If Ken Spicer doesn't have a good week selling horses he has nobody to blame but himself.

Because not only is Spicer one of the leading vendors at the harness racing yearling sales which begin at Karaka on Monday before heading to Canterbury on Tuesday, he is also now in charge of the industry.

Spicer, who will take a high quality draft to the Canterbury sale, is also the chairman of Harness Racing New Zealand so has more to lose than most from any dip in sales prices.

But he says while the entire New Zealand racing industry has faced its challenges lately, he sees huge changes ahead that should boost this week's three days of action.

Advertisement

"There are things of things in the industry which have to improve and the board of HRNZ want them improved quickly," says Spicer.

"So while he know we have challengers, the appetite for change is very real and I can see some big things happening in the next 6-12 months.

"People want change now and we are committed to that but its important not to forget there are plenty of good things going on right now."

Stakes increases have already been flagged in the north, with the ATC announcing an extra $40,000 in stakes per meeting at Alexandra Park from the middle of next year.

But Spicer says increases for the entire country --- as were announced in the thoroughbred industry this week --- are are on their way.

"We have a couple of key things coming up, none more so than the Race Fields legislation, which when it is passed could help us to the tune of an extra $5million a year.

"So I'd like to see a minimum stakes rise of $2000 per race before long and I think that is very realistic."

Spicer says maximising turnover through increased field sizes is why so much effort has gone into the new ratings system and changes to programming, which seems to be reducing the number of hot favourites in the north.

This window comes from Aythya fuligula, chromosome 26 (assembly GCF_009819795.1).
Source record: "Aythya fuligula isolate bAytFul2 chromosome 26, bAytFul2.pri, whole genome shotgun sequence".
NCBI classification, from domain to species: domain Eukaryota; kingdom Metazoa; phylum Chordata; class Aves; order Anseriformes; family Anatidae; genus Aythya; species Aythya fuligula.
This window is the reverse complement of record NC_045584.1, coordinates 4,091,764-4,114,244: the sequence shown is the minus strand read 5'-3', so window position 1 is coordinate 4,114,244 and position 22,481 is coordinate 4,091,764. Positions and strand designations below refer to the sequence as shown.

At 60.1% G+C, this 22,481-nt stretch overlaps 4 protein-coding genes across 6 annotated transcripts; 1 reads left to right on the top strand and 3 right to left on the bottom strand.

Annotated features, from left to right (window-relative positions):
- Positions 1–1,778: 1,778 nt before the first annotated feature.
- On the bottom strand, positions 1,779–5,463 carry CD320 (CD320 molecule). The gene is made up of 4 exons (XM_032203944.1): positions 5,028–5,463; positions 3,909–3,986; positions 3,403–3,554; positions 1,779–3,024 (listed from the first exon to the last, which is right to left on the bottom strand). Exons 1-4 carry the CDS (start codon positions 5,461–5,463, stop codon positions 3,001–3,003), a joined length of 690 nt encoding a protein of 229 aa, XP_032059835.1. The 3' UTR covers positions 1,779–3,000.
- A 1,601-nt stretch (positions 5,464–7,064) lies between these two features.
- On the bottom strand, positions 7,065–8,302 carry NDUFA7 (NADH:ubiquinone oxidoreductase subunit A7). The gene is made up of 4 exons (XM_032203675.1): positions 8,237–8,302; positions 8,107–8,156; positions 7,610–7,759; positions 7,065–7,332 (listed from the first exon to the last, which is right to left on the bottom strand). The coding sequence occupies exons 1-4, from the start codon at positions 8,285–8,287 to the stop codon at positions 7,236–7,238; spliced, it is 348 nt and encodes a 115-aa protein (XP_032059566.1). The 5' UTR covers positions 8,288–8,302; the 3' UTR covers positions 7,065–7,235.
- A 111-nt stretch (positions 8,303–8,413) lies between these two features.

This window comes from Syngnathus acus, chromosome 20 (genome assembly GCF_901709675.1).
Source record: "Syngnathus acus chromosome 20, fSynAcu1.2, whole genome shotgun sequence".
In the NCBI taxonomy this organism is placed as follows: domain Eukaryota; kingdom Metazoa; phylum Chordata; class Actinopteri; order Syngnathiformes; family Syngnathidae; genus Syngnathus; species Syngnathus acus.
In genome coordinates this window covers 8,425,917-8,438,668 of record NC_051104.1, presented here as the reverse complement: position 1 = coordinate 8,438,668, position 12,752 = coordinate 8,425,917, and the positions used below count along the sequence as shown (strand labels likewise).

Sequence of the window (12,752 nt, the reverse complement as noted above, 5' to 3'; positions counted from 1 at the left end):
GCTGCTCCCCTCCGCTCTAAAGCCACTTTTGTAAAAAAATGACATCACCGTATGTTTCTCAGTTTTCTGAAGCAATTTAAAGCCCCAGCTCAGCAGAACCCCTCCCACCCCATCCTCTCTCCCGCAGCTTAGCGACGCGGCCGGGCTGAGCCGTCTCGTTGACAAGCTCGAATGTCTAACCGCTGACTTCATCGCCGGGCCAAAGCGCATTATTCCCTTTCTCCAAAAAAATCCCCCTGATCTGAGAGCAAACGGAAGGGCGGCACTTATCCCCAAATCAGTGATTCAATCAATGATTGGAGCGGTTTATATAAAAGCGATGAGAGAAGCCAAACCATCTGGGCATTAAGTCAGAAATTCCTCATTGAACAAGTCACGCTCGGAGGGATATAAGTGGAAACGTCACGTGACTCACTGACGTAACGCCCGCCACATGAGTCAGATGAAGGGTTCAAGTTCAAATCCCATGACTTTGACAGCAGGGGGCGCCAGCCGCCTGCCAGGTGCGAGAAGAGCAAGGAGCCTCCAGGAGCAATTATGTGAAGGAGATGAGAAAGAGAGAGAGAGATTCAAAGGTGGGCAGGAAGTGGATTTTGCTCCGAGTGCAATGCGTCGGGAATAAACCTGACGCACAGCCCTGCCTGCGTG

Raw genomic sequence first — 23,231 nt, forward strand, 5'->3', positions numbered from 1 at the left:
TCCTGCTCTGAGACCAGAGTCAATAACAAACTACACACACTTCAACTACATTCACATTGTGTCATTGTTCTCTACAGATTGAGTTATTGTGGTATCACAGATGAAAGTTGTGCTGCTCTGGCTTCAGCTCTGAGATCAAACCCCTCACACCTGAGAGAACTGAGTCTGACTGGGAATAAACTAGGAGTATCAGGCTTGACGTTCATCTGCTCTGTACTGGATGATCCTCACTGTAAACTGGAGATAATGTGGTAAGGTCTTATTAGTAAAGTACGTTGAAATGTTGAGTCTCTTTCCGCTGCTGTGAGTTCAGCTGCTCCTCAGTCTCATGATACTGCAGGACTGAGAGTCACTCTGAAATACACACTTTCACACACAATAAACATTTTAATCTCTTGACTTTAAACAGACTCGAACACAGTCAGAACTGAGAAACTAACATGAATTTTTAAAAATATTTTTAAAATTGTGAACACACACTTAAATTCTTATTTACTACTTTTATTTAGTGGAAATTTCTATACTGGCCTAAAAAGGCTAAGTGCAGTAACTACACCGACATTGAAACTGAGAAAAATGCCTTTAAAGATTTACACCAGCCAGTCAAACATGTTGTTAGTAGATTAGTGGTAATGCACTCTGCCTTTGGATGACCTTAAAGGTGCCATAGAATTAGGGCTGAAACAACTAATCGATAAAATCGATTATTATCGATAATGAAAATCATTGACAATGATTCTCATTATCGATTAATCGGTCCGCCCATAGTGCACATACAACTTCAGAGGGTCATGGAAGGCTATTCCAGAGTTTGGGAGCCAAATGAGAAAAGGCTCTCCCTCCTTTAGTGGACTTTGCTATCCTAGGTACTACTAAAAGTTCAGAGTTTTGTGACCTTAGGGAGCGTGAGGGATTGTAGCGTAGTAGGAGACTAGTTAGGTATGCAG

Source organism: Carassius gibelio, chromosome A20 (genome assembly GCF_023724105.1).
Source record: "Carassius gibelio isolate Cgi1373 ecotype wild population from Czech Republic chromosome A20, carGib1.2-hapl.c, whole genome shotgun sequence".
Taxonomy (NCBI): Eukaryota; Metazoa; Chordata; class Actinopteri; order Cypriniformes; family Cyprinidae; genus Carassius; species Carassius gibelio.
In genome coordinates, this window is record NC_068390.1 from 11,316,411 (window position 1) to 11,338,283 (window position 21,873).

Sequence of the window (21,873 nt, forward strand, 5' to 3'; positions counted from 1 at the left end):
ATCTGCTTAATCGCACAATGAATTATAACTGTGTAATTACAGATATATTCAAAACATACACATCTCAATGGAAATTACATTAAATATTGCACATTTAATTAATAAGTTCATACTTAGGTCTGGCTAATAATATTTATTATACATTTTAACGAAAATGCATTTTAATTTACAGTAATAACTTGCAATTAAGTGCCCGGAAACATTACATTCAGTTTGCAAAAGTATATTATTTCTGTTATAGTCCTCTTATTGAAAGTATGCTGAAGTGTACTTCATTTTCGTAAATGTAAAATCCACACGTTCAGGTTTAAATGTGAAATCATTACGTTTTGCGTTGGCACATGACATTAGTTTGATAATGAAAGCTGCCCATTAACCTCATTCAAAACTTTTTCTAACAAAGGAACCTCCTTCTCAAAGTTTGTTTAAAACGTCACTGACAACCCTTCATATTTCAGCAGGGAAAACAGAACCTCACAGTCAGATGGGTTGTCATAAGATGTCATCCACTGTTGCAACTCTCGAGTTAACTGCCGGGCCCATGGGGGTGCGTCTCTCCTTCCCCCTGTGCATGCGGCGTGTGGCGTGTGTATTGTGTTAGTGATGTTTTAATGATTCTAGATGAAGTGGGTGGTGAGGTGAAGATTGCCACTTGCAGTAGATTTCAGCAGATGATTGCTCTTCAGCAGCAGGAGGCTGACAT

"Away from the Race Fields legislation we are confident of more funding from the Racing Board in coming years too through a range of things they are working on so there are some really positive things happening.

"And the board knows people are tired of waiting so making these improvements quickly is crucial to us."

The Australasian Classic Sale start at Karaka on Monday where the enormous continued success of New Zealand-bred horses like Lazarus should ensure plenty of Australian interest.

The smaller, more boutique catalogue at Karaka includes many of the industry's most current families, with huge drafts from Woodlands Stud and Breckon Farms.

Among the top lots is certain to be a Bettors Delight brother to Spanish Armada, winner of the Sales Series Pace at Addington on Friday and has been the dominant New Zealand filly this season.

The Christchurch sales is bigger, hence the two days, with a brother to champion three-year-old Ultimate Machete one of the main draw cards late on Tuesday.

"There are some lovely horses catalogued at both sales and I can see it being a strong week but the people who buy this week will be racing in a far stronger industry next year," says Spicer.